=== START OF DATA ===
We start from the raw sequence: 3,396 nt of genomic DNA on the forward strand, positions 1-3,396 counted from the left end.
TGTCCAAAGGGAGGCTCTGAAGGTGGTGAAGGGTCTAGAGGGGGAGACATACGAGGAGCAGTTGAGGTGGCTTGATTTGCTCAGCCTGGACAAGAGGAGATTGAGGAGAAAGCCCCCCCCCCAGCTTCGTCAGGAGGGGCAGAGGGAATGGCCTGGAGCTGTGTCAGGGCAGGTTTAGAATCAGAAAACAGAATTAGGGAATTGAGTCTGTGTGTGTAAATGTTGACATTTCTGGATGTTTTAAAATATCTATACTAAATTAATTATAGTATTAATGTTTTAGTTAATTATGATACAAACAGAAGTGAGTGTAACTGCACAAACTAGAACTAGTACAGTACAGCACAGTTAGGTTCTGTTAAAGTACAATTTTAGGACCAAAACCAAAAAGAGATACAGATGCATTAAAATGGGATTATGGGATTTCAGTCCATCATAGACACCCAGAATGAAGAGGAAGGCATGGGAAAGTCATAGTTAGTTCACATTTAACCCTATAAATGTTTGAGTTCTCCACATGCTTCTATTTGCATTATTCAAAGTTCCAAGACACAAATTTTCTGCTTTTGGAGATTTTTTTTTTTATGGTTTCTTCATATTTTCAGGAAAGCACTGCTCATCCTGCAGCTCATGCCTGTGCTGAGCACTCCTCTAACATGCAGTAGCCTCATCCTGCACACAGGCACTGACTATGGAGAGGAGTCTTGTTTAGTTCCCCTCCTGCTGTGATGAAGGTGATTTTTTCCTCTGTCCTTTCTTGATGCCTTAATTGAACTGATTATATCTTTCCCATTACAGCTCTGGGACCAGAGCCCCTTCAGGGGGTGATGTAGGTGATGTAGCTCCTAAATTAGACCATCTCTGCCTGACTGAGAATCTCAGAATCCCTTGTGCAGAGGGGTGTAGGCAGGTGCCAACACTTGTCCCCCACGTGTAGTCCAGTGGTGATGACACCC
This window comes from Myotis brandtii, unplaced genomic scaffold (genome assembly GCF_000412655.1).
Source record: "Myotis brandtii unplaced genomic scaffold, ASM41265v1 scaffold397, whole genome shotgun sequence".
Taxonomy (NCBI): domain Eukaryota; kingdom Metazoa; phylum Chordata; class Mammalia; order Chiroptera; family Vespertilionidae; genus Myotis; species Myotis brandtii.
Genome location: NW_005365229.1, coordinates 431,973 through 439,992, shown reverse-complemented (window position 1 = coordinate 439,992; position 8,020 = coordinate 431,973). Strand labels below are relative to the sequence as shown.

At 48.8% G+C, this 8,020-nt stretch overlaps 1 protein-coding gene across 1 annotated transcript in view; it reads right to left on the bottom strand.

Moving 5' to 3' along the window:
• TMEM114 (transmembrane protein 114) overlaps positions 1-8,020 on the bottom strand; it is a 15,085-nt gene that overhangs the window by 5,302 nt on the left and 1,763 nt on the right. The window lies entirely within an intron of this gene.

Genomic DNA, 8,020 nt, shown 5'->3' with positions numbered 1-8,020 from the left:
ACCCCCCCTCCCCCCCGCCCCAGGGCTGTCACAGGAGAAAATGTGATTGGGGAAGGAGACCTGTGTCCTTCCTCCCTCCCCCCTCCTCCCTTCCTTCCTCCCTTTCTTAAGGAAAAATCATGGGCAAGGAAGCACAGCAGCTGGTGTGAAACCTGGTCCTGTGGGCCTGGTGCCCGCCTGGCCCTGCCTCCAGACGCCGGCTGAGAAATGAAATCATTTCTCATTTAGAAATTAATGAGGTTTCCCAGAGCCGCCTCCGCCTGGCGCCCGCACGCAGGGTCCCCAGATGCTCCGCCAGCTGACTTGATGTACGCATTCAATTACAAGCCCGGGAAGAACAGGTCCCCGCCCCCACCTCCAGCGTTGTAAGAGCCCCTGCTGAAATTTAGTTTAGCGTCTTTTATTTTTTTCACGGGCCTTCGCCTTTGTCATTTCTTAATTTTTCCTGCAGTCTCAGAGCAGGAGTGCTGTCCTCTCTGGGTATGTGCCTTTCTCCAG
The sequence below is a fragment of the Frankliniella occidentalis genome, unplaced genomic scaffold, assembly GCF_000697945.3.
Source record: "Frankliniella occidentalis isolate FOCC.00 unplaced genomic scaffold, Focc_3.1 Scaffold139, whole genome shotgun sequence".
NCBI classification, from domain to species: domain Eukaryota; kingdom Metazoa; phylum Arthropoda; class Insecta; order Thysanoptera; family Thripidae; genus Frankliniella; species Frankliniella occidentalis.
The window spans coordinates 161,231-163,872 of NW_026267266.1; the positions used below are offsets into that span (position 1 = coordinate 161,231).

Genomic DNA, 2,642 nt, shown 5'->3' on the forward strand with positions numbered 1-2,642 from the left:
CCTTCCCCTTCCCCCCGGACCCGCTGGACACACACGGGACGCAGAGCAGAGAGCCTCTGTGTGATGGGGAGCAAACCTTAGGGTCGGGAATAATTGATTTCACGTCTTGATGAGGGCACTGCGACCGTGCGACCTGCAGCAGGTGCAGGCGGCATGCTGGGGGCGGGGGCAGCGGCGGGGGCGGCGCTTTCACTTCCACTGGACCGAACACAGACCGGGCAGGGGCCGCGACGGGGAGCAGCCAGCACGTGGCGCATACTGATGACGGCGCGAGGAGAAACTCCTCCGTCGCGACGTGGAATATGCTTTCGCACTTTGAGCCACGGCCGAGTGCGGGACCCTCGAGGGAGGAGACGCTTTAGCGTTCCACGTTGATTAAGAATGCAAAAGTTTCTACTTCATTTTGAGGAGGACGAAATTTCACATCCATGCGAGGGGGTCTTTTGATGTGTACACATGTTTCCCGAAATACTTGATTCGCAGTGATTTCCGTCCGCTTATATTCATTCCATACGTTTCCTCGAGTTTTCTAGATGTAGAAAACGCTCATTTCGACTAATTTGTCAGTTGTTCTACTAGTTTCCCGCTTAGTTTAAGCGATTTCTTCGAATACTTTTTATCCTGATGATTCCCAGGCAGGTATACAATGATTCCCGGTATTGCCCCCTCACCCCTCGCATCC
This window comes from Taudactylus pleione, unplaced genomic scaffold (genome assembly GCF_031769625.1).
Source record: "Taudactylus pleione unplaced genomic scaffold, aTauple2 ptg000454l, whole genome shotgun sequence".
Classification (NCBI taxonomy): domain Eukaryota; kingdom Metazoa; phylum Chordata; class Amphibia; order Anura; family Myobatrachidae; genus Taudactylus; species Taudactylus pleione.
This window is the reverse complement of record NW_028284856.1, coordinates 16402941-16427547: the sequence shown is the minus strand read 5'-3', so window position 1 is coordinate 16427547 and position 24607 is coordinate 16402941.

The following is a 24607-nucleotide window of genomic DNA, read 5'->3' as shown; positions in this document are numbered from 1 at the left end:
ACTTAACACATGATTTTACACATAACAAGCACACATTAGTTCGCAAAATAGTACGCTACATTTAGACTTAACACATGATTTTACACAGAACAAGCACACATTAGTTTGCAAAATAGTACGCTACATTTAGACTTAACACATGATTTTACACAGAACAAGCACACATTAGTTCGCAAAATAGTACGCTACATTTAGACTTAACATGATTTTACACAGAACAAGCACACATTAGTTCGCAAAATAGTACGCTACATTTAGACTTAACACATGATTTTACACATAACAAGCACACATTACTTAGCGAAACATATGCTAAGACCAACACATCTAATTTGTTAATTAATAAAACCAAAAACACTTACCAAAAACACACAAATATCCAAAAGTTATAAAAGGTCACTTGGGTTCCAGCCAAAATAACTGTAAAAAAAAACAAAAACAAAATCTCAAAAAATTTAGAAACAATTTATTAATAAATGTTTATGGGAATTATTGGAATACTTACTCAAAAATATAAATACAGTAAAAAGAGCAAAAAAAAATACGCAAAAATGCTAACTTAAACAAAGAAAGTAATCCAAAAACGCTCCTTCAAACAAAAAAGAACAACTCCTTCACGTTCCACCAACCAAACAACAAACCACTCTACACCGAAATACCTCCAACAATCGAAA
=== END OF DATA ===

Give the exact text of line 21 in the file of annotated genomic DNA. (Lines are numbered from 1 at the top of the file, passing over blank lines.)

This window is the reverse complement of record NW_028284856.1, coordinates 16402941-16427547: the sequence shown is the minus strand read 5'-3', so window position 1 is coordinate 16427547 and position 24607 is coordinate 16402941.